The idea that caregivers need attention is nothing new. What's news is the launch of a formal training program for caregivers. The driving goal is not to develop caregivers' caregiving skills, but to help caregivers tend to their own welfare.
One Last Sale, a short story by critical-care nurse Judith Reishtein and published last year in Pulse: Voices from the Heart offers insights about patients' willpower and loved-ones' gifts to patients at the end of life.
Here's a topic people often avoid until forced to face it: How to Choose a Hospice. But, like learning the evacuation procedures on your flight, you don't want to begin learning about hospice when in the midst of a loved one's (or your own) health crisis.
Last month I was invited by Adele O'Reilly to offer some tips on survivorship for Freshbenies, a website devoted to helping patients navigate the medical system. Below are excerpts from her full post, titled, 5 Tips for Healthy Survivorship"
Clinical trials are designed to answer scientific questions about promising treatments that may prove to be ineffective and/or harmful. So a legitimate concern of patients is: “Can researchers really want what’s best for me?”
As promised in my May 24th post, here's my response to the argument that therapies of Phase I studies are given to learn about dosing--and not to help the patient, so they cannot be called "treatment."
Some clinicians think investigational therapies administered in Phase I trials should not be called "treatment." To explain why I believe those therapies can, indeed, be called treatment, let's first look at the general idea of treatment.
I posted on this blog only twice in April, the month before my May 6th keynote at MD Anderson. What made the topic--"Talking with Patients about Phase I Trials"--so challenging that it consumed all my writing hours for most of this year?
An article by Paula Span, A Decision Deferred, highlights an issue that needs to be a routine part of the decision to have a pacemaker implanted, as well as the follow-up care: When, if ever, will a patient want to turn it off?
I just returned from Japan, where I delivered two keynotes on supporting the children whose parent has cancer. The second event was sponsored by The Hope Tree, an organization named by founder Kaori Osawa, a social worker and cancer survivor, after the title of my second children's book.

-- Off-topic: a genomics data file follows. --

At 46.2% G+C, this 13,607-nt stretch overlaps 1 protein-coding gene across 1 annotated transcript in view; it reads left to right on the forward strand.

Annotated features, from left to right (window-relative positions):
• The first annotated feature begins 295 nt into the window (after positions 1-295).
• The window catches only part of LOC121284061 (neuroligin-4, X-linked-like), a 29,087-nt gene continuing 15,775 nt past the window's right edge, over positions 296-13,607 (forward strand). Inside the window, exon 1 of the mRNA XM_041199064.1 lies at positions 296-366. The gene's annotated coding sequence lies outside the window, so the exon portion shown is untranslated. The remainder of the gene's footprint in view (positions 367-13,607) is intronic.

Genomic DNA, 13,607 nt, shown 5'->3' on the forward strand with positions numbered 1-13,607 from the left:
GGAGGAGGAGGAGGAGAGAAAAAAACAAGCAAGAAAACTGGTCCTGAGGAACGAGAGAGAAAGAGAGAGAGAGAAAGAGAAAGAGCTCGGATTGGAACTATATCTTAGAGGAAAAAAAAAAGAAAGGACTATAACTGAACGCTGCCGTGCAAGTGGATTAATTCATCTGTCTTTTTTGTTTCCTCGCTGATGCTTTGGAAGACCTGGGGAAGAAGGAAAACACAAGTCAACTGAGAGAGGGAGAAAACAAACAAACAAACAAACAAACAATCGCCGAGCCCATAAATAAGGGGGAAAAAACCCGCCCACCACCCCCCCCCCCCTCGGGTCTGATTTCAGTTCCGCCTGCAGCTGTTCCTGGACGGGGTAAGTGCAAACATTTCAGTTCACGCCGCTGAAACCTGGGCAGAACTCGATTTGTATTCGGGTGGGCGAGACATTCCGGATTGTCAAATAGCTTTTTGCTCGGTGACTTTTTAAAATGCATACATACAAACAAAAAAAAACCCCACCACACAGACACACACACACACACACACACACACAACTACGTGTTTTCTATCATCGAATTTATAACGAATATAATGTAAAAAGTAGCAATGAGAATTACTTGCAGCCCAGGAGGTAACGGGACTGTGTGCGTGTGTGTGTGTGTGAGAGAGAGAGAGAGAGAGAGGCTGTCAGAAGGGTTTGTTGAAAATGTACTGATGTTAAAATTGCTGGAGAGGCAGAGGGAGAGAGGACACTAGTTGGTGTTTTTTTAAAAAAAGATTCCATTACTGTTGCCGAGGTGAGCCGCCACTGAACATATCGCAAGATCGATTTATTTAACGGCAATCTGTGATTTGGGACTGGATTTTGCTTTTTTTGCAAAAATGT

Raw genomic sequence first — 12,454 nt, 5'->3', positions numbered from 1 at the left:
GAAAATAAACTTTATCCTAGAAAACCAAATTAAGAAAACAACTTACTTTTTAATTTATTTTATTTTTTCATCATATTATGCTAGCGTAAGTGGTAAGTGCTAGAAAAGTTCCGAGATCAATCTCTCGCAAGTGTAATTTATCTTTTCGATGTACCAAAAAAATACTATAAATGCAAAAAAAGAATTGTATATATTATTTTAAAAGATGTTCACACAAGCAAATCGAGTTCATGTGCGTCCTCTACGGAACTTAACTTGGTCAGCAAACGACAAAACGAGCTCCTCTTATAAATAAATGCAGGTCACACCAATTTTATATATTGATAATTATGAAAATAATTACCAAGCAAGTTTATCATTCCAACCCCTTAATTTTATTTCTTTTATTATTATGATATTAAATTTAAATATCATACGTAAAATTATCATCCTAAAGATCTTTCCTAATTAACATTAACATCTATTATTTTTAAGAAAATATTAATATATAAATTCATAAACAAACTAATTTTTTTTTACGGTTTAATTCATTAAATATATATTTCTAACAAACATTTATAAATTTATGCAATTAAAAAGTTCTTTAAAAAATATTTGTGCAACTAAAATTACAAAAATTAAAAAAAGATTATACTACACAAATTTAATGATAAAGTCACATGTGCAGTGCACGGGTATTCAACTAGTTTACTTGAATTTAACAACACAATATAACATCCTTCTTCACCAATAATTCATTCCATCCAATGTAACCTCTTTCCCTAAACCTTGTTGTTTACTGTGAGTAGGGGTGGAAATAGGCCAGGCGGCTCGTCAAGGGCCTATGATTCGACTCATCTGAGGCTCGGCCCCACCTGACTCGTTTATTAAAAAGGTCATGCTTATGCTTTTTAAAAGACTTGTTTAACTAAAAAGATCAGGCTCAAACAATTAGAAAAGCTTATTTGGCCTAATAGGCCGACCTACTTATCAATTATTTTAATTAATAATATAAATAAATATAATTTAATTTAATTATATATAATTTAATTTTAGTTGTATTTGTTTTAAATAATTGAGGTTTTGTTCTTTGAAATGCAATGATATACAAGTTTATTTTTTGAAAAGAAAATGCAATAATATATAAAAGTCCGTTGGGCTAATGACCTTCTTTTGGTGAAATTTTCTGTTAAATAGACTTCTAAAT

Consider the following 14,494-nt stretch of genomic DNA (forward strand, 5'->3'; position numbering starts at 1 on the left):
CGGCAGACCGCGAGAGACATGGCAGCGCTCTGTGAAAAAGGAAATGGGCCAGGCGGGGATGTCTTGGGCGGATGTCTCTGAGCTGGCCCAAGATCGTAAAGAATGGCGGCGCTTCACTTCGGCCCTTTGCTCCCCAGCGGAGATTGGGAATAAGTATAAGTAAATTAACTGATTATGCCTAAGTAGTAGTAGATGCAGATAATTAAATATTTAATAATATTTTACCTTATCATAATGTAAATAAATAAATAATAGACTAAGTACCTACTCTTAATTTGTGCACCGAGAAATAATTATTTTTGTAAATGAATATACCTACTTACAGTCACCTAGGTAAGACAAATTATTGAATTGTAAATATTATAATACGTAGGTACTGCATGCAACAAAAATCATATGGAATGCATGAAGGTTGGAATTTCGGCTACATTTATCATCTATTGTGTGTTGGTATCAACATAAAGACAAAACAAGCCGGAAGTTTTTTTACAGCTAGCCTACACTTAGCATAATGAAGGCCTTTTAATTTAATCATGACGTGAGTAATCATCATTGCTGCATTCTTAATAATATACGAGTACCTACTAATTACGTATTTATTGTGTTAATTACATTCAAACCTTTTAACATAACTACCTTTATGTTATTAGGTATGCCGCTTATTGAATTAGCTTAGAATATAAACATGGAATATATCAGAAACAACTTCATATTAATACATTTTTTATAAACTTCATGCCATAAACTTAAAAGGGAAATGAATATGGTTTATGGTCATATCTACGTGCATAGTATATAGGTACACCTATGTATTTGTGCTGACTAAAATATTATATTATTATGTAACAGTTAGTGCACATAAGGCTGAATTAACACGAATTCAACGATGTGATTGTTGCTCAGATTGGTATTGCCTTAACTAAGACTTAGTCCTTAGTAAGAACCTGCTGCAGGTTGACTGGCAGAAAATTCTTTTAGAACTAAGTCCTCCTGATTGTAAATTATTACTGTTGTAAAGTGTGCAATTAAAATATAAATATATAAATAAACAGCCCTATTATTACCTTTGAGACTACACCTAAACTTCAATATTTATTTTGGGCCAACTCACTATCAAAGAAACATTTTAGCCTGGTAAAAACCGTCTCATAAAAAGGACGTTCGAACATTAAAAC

Feelings of guilt can hamper Healthy Survivorship by interfering with your ability to get good care and/or live as fully as possible. But if your past actions may have -- or surely did -- play a role in your current ill health, what do you do about the guilt?
They take me back to the recently published editorials and research studies regarding the pervasive trend to record on our cell phone events as they unfold--instead of fully experiencing them. (See my post of October 29th.)
Infectious disease specialist Dr. Abigail Zuger muses in her December 10th NYTimes essay about how to calculate the number of patients doctors can see in one day--and still deliver high-quality, compassionate care.
A NYTImes Opinionator piece by Massimo Pigliucci and Maarten Boudry is a must-read short essay on the Dangers of Pseudoscience. It explains why pseudoscience is not "a harmless pastime of the gullible."
Stephen Asma is a professor of philosophy who recently had a cold. In The Enigma of Chinese Medicine, he reflects on his experience drinking turtle blood (a traditional Chinese remedy) to speed his recovery.
Asma talks about the problems of "demarcation" and "falsifiability" -- two ideas vital to Healthy Survivors.